Proth's theorem

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In number theory, Proth's theorem is a primality test for Proth numbers.

It states[1][2] that if p is a Proth number, of the form k2n + 1 with k odd and k < 2n, and if there exists an integer a for which

then p is prime. In this case p is called a Proth prime. This is a practical test because if p is prime, any chosen a has about a 50 percent chance of working, furthermore, since the calculation is mod p, only values of a smaller than p have to be taken into consideration.

In practice, however, a quadratic nonresidue of p is found via a modified Euclid's algorithm and taken as the value of a, since if a is a quadratic nonresidue modulo p then the converse is also true, and the test is conclusive. For such an a the Legendre symbol is

Thus, in contrast to many Monte Carlo primality tests (randomized algorithms that can return a false positive), the primality testing algorithm based on Proth's theorem is a Las Vegas algorithm, always returning the correct answer but with a running time that varies randomly. Note that if a is chosen to be a quadratic nonresidue as described above, the runtime is constant, safe for the time spent on finding such a quadratic nonresidue. Finding such a value is very fast compared to the actual test.

Numerical examples[edit]

Examples of the theorem include:

  • for p = 3 = 1(21) + 1, we have that 2(3-1)/2 + 1 = 3 is divisible by 3, so 3 is prime.
  • for p = 5 = 1(22) + 1, we have that 3(5-1)/2 + 1 = 10 is divisible by 5, so 5 is prime.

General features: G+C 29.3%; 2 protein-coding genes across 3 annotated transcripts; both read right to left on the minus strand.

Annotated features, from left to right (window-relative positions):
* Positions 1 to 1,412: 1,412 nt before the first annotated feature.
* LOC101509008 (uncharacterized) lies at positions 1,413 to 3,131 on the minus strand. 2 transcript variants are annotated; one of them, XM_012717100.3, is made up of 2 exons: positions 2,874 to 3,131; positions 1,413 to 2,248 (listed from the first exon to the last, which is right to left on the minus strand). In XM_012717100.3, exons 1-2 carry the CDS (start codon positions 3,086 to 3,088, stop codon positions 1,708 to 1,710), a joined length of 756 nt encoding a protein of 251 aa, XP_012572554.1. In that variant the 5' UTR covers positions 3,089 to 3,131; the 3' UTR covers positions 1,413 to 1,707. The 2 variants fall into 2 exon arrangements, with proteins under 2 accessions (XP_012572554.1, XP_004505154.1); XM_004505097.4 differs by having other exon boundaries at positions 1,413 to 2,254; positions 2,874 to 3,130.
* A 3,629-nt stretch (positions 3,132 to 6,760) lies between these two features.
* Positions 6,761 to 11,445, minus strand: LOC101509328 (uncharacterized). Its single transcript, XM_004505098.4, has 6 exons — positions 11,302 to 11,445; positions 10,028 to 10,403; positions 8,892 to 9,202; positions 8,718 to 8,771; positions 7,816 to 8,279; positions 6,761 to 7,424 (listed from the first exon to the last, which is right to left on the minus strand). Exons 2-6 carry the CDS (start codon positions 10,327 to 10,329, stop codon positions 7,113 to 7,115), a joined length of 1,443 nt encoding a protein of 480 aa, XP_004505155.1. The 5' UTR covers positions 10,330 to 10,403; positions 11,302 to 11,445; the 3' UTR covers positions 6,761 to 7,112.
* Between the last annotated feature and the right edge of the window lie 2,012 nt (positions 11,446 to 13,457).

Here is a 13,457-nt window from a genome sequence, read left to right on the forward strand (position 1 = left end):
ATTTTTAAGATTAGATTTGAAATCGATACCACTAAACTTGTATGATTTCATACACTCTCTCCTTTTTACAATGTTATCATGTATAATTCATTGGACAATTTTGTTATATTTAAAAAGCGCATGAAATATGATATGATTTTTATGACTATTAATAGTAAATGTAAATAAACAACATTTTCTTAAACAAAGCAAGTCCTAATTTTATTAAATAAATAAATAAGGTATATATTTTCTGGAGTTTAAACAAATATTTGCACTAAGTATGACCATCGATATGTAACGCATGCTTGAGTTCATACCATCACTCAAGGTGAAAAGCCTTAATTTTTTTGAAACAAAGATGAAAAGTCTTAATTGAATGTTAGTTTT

• for p = 13 = 3(22) + 1, we have that 5(13-1)/2 + 1 = 15626 is divisible by 13, so 13 is prime.
  • for p = 9, which is not prime, there is no a such that a(9-1)/2 + 1 is divisible by 9.

The first Proth primes are (sequence A080076 in the OEIS):

3, 5, 13, 17, 41, 97, 113, 193, 241, 257, 353, 449, 577, 641, 673, 769, 929, 1153 ….

The largest known Proth prime as of 2016 is , and is 9,383,761 digits long.[3] It was found by Peter Szabolcs in the PrimeGrid volunteer computing project which announced it on 6 November 2016.[4] It is also the largest known non-Mersenne prime and largest Colbert number.[5] The second largest known Proth prime is , found by PrimeGrid.[6]


The proof for this theorem uses the Pocklington-Lehmer primality test, and closely resembles the proof of Pépin's test. The proof can be found on page 52 of the book by Ribenboim in the references.


François Proth (1852–1879) published the theorem in 1878.[7][8]

See also[edit]


  1. ^ Paulo Ribenboim (1996). The New Book of Prime Number Records. New York, NY: Springer. p. 52. ISBN 0-387-94457-5.
  2. ^ Hans Riesel (1994). Prime Numbers and Computer Methods for Factorization (2 ed.). Boston, MA: Birkhauser. p. 104. ISBN 3-7643-3743-5.
  3. ^ Chris Caldwell, The Top Twenty: Proth, from The Prime Pages.
  4. ^ "World Record Colbert Number discovered!".
  5. ^ Chris Caldwell, The Top Twenty: Largest Known Primes, from The Prime Pages.
  6. ^ Caldwell, Chris K. "The Top Twenty: Largest Known Primes".
  7. ^ François Proth (1878). "Theoremes sur les nombres premiers". Comptes rendus de l'Académie des Sciences de Paris. 87: 926.
  8. ^ Leonard Eugene Dickson (1966). History of the Theory of Numbers. Vol. 1. New York, NY: Chelsea. p. 92.

External links[edit]